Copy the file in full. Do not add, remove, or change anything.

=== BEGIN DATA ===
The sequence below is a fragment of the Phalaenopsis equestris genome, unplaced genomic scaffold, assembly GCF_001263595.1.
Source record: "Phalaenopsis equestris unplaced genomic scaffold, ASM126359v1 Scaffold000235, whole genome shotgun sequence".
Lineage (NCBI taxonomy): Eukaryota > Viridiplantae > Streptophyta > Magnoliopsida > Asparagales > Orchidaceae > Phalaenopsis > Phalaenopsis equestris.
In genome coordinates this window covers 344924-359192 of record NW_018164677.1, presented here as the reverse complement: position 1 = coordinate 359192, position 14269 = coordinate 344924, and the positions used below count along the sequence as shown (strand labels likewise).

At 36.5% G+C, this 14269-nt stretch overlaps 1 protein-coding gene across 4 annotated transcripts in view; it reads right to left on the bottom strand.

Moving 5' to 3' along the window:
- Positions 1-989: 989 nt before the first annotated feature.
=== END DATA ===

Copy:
The sequence below is a fragment of the Phalaenopsis equestris genome, unplaced genomic scaffold, assembly GCF_001263595.1.
Source record: "Phalaenopsis equestris unplaced genomic scaffold, ASM126359v1 Scaffold000235, whole genome shotgun sequence".
Lineage (NCBI taxonomy): Eukaryota > Viridiplantae > Streptophyta > Magnoliopsida > Asparagales > Orchidaceae > Phalaenopsis > Phalaenopsis equestris.
In genome coordinates this window covers 344924-359192 of record NW_018164677.1, presented here as the reverse complement: position 1 = coordinate 359192, position 14269 = coordinate 344924, and the positions used below count along the sequence as shown (strand labels likewise).

At 36.5% G+C, this 14269-nt stretch overlaps 1 protein-coding gene across 4 annotated transcripts in view; it reads right to left on the bottom strand.

Moving 5' to 3' along the window:
- Positions 1-989: 989 nt before the first annotated feature.